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Unknown Testing Apparatus/Outfit with Model T Style Buzz Coil

Jason Dahm

Subscriber
Last Subscription Date
07/12/2019
I've had this for a while but I can't seem to figure out what it is supposed to test. It has a male household plug and outlets/bulb sockets wired into it. Also some female receptacles and an automotive bulb socket. It has a cradle with two connectable leads for whatever is being tested. It utilizes a Model T style coil as can be seen and appears very "factory" built. Can anyone provide any insight?? Thanks in advance.20200102_140843.jpg20200102_140855.jpg20200102_140904.jpg20200102_140911.jpg20200102_140922.jpg20200102_140934.jpg
 

Oldtech

Subscriber
Last Subscription Date
12/14/2019
Very Curious. It may be a general purpose test unit for motor work, coils, or whatever. I only say this because my father built a similar looking setup -( minus the Model T coil), for working on motors, transformers, generators etc. You can insert resistance into a circuit using light bulbs or plug in devices to test things that would otherwise just go boom when plugged in. I've never seen a Pro built version before though.
 

Steve Dawkins

Subscriber
Last Subscription Date
07/04/2016
I found this item to be very interesting, and studied the photos for a while. Thanks Jason for providing such clear photos from all angles, and the ruler for reference. I'm still at a loss as to its purpose, and hope someone can answer that.

Assuming (and we know what can happen there...) that the 120 volt inlet plug is for the power supply input, one wire goes from it to the porcelain socket mounted inside the box. I suspect (assume) that socket is for an Edison base fuse. The other wire from the inlet plug goes to the porcelain socket on top. That may be for a light bulb that was used as a current limiter. It is wired in series with the 120 volt outlet that's located next to it. Maybe that was used to check appliances or power tools for short circuits. I remember that in the old days of fuse panels, a light bulb was screwed into a fuse holder to test a circuit that was shorted. The bulb would burn bright until the short was located and eliminated. The bulb would then go dim or out, depending on other loads connected to the circuit at that time.

I had a model T spark coil when I was in junior high school. Our electric shop teacher allowed us to order some neat things through the school. IIRC, those coils had 6 volt primaries. What I don't understand about this test instrument is how the voltage drops from 120 VAC to ~6 VDC to operate the spark coil. There appears to be a resistor of some sort inside the box, but it looks to be connected to one terminal of the spark gap, so that would be high voltage, and not part of the primary circuit for the model T spark coil.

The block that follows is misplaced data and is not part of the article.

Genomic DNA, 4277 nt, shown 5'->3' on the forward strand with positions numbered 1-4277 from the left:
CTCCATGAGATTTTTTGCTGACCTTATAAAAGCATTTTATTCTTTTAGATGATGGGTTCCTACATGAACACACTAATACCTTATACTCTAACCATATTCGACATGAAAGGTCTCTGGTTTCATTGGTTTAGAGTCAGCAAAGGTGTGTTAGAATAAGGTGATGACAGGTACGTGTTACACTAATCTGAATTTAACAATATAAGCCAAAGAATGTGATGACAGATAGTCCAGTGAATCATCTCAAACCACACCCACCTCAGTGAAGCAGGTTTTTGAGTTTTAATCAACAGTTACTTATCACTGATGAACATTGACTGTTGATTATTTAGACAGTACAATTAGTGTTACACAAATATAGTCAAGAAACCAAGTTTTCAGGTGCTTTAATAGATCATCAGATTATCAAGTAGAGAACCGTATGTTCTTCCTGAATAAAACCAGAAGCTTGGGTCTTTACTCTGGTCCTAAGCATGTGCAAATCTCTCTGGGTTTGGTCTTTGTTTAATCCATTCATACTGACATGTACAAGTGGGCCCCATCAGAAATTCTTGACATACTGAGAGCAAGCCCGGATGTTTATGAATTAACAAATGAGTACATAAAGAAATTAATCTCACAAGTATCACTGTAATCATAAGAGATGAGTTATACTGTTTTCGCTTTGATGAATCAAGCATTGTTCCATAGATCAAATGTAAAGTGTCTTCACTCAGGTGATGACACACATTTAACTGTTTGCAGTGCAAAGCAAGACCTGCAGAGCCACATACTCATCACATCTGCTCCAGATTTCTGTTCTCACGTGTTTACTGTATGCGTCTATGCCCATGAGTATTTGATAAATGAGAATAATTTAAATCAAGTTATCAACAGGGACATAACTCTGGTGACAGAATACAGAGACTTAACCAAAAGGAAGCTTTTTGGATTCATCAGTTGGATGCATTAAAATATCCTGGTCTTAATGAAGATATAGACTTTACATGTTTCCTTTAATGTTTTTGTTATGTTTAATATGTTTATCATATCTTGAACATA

I wondered if this instrument was used to test fluorescent lamps, considering the U bracket in the center and the leads on each end with alligator clips. I'm also curious about the function of the spark gap.

This instrument/device is really cool. I particularly like the hardware used for the spark gap, and the bakelite thumb screws used for the binding posts on the sides. I wanted to trace the wiring from the photos, but some of it is concealed by the spark coil.

Somebody please tell us what it was used for!
 

Oldtech

Subscriber
Last Subscription Date
12/14/2019
20200103_161238[1].jpg


This is the test rig my father built probably in the 1950s. Whether he just built it "out of his head" - a definite possibility, or had seen something like Jason's machine I have no idea. He used this as a glorified test light. He could put resistances in the circuit to test things that used too much current. Most of the time it was just a circuit tester,
 

Jason Dahm

Subscriber
Last Subscription Date
07/12/2019
Notice that two of the posts are labeled "armature" and "high tension"? I wonder if this is a clue...?
 

Vanman

Subscriber
Last Subscription Date
07/10/2019
Perhaps the spark coil is part of an entirely separate testing apparatus from the 120 volt stuff. A battery would then be connected to use it?

I have one of those spark coils too. It’s the ignition system for the black powder cannon that was made for my grandfather when he was a kid in the ‘20’s. One inch bore, ~18” long. BOOM.

Keith
 

Oldtech

Subscriber
Last Subscription Date
12/14/2019